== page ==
Ms Hughes told a BBC interviewer she was not aware of the alleged scam, but it later emerges she was warned about it a year ago by a Labour colleague.

JUNE 2003

Health Secretary Alan Milburn quits unexpectedly to spend more time with his family.

The arch Blairite returned to Cabinet in September 2004, when he was given the job of organising Labour's re-election bid. After the election he returned to the backbenches.

MAY 2003

Clare Short becomes the fourth minister to quit over Iraq, although her decision comes after the US-led war.

It is prompted by anger at the way she believes the United Nations - and her own international development department - have been sidelined in the country's reconstruction, despite earlier promises to the contrary.

MARCH 2003

Robin Cook becomes the first New Labour cabinet minister to quit on a matter of principle.

He resigns as Commons leader over his opposition to the looming war in Iraq.

Home office minister John Denham also resigns over Iraq, saying he cannot back the government's invasion plans.

Junior health minister Lord Hunt of Kings Heath also resigns in protest at the government's policy over Iraq.

OCTOBER 2002

Estelle Morris resigns after mounting pressure over her handling of an A-level marking debacle. She says the job of education secretary is too important to have "second best".

A year later, Ms Morris returns to the front benches as a junior arts minister.

MAY 2002

Transport Secretary Stephen Byers resigns after months of pressure sparked by special adviser Jo Moore's e-mail suggesting 11 September was a good day "to bury" bad news as the United States came under terrorist attack.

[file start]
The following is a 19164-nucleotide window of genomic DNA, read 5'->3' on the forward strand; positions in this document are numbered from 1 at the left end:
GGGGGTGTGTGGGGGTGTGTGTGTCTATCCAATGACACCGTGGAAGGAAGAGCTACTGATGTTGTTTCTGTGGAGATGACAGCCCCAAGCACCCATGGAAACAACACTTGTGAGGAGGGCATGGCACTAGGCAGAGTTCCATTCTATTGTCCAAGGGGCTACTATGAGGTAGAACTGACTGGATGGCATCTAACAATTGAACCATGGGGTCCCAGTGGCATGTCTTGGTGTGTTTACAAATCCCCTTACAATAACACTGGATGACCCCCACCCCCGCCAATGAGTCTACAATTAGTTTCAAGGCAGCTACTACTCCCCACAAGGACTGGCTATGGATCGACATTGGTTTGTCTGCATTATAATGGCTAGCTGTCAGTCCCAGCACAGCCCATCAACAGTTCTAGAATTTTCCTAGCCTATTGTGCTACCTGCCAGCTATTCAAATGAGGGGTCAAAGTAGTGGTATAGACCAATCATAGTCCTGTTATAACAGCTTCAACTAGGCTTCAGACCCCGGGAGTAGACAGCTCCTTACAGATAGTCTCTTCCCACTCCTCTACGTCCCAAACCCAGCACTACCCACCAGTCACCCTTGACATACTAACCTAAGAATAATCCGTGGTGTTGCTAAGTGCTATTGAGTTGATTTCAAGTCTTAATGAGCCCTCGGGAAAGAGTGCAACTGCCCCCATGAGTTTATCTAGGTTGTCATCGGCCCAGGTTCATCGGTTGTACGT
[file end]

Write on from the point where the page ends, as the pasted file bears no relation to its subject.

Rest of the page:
He was later accused of misleading MPs over putting Railtrack into administration and over the resignation of media director, Martin Sixsmith. Mr Byers denied lying but said he had to go because he had become a distraction.

JANUARY 2001

Peter Mandelson
Peter Mandelson has two resignations under his belt

Peter Mandelson resigns for a second time, this time as Northern Ireland Secretary, after claims he had helped the Hinduja brothers, Labour donors, in their efforts to get British passports.

Mr Mandelson was later cleared by the Hammond inquiry of "improper" behaviour.

OCTOBER 1999

Saying he did not want to be a part-time health secretary, Frank Dobson steps down from the Cabinet shortly after announcing he is to stand for London Mayor, a contest he loses to Ken Livingstone.

In the mini-reshuffle triggered by Frank Dobson's departure, Jack Cunningham resigns as cabinet "enforcer" after constant predictions of his departure.

DECEMBER 1998

Trade Secretary Peter Mandelson resigns for the first time, as does Paymaster General Geoffrey Robinson, the man who secretly gave him a 373,000 home loan.

OCTOBER 1998

Welsh Secretary Ron Davies becomes the first cabinet minister to quit, after a "moment of madness" which saw him robbed by a male stranger on Clapham Common.

JULY 1998

Social Security Minister Frank Field resigns after Tony Blair decides not to give him the job of his boss, Harriet Harman, when she was dropped from the cabinet.